2012 Year In Review - Memorable Horses

December 17, 2012 06:15am
“I never gave a hoot about horse racing until ___________ came along this year.” Bob Jones said to me the other day at a grocery store in Louisville. There are a lot of horses who could fit into that blank space.

2012 brought us a year of awesome horses, fantastic races, and unfortunate tragedy that brought together the industry. With the Eclipse Awards slowly creeping upon us, I decided to come up with a list of my own. I will use some of the categories from the Eclipse Awards, however these are the horses, and people, who I believe made the biggest impact on fandom in the sport. The horses who will win Eclipse awards are true champions and were the best horses on the racetrack in their respected category. These are who I feel should win the award for who made the most impact, as a whole, to the industry.

2-Year-Old Horse: Shanghai Bobby– Guts, that’s the words that sums up this horse. Shanghai Bobby willed his way to victory in the Breeders’ Cup and became the frontrunner for every 2-year-old award in 2012. Shanghai Bobby brought together the ownership of Starlight Racing and made their name known nationwide with his success. Through several print articles about the ownership, Shanghai Bobby gave racing and non-racing fans a new insight on horse ownership.

Older Horse: Shackleford – Shackleford was not on my mind for this award until his performance in the Clark Handicap at Churchill Downs. I tweeted on May 28th, after Shackleford won the Met Mile, that he could be considered for the Horse of the Year. Well, I was clearly wrong after a few less than par starts. Shackleford won three times this year, twice at Churchill Downs. Shack gained most of his fame in 2011 winning the Preakness with Jesus Castanon aboard. After Castanon went to the sideline with an injury I was waiting for the day these two would be re-united. It wasn’t until Shackleford’s last start that the two would meet on the racetrack again. Shackleford gave every bit of energy he had, every last ounce of strength to win the Clark. The storybook ending to a great career, Shackleford goes out a winner and does it under the hands of Jesus Castanon. Hollywood can’t even script a story this good.

Comeback Horse: Animal Kingdom – If I didn’t give the nod to Animal Kingdom in this spot I wouldn’t even respect myself. Team Valor and Graham Motion showed tremendous horsemanship to not only bring back Animal Kingdom from injury but kept him sound. Motion was patient, almost John Sherrifs patient, with Animal Kingdom and it’s paying extreme precedence for his future on the racetrack. Not a lot of people thought it would be possible for Animal Kingdom to run well in the Breeders’ Cup off such a long layoff. Animal Kingdom showed how classy of a horse he is and how brilliant 2013 could be. Animal Kingdom brought together one awesome story for the media to present.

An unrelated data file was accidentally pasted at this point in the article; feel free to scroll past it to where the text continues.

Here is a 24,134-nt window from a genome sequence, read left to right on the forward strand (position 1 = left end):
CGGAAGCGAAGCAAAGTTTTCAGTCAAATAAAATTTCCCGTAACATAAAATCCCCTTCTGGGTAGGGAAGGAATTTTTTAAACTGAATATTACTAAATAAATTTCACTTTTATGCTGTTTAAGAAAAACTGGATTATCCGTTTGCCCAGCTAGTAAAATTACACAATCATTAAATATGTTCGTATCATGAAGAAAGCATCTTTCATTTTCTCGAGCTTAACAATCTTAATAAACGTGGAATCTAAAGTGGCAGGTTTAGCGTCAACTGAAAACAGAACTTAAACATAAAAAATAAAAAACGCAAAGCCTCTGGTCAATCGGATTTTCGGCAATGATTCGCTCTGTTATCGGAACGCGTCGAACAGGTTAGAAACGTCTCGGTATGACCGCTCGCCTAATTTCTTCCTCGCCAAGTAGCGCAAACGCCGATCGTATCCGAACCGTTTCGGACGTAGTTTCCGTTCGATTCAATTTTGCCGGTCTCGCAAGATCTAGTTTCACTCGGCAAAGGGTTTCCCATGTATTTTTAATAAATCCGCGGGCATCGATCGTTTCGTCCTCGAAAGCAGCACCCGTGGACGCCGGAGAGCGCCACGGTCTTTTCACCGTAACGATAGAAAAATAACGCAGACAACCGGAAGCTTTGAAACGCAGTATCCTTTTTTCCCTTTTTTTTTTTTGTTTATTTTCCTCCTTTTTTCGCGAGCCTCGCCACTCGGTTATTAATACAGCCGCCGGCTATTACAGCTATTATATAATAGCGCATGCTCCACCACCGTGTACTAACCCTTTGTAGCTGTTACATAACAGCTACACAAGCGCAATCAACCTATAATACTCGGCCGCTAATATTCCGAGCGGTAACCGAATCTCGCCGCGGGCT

Outstanding Owner: Dr. Kendall Hansen - Dr. Hansen did something with a horse that should be extremely respected industry wide. Some media spinoffs were negative, some were positive, Dr. Hansen made sure everyone knew Hansen (the horse) and brought new fans to the sport. Hansen, blue tail or grey, was a horse everyone will remember for that exact incident. If you were at the Kentucky Derby you know Dr. Hansen gave out hundreds of squishy Hansen dolls. Dr. Hansen also had women dressed up with blue tails on walking throughout the paddock to cheer on his horse. As crazy as some of these ideas were and as much as some people did not like them, Dr. Hansen did a phenomenal job to gain fans for Hansen. Kudos, Dr. Hansen for a fantastic job promoting your horse. Kudos, Mike Maker, for a brilliant job of managing both owner and horse.

Outstanding Trainer: Mike Mitchell - I will be the first to admit I am not as well versed on California racing as I am to mid-west/east coast racing. Mike Mitchell fought more than any of us have in our entire lives. Every time I saw the media highlight Mitchell’s health issues I always saw a smile on his face. This is what makes him deserving as an outstanding trainer. Mitchell still had success out on the racetrack even though he was struggling with his own body. Mitchell still went to work when he could and still sent out winners even when he was sick. Three weeks after receiving brain surgery Mitchell was back at the races. That is called dedication.